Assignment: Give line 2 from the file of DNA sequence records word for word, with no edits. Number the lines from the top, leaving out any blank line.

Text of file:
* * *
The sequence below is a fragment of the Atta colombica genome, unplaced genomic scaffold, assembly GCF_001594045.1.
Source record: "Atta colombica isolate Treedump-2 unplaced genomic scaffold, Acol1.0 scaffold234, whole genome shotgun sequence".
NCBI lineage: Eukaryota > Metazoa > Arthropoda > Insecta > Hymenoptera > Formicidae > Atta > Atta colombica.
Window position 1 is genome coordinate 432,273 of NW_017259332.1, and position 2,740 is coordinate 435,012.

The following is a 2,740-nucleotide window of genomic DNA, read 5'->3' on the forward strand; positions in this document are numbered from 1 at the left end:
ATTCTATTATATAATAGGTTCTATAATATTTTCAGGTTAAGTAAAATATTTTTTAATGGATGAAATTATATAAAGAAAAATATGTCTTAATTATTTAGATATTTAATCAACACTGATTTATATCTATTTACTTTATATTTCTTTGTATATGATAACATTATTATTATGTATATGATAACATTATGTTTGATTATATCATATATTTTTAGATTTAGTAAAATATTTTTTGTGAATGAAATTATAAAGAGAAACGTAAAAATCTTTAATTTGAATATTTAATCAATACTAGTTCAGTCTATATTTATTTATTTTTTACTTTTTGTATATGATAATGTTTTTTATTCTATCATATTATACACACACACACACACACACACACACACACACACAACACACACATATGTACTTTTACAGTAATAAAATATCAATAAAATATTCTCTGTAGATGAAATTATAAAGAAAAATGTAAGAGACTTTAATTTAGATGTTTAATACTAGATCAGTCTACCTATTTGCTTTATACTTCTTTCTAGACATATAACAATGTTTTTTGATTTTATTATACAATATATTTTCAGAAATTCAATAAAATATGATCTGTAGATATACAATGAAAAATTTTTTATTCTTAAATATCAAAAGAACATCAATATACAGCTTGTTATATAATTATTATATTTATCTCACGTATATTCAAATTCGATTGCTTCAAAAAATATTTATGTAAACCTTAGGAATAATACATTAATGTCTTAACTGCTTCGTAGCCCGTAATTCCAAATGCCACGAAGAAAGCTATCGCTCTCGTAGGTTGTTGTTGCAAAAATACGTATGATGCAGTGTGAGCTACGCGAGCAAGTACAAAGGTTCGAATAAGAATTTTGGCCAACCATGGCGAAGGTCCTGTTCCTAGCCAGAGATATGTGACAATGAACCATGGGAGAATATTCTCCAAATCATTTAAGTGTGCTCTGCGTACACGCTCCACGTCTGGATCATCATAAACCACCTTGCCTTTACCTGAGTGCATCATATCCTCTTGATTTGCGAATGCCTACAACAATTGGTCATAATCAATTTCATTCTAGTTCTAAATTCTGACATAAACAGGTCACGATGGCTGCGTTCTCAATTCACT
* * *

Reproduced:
Source record: "Atta colombica isolate Treedump-2 unplaced genomic scaffold, Acol1.0 scaffold234, whole genome shotgun sequence".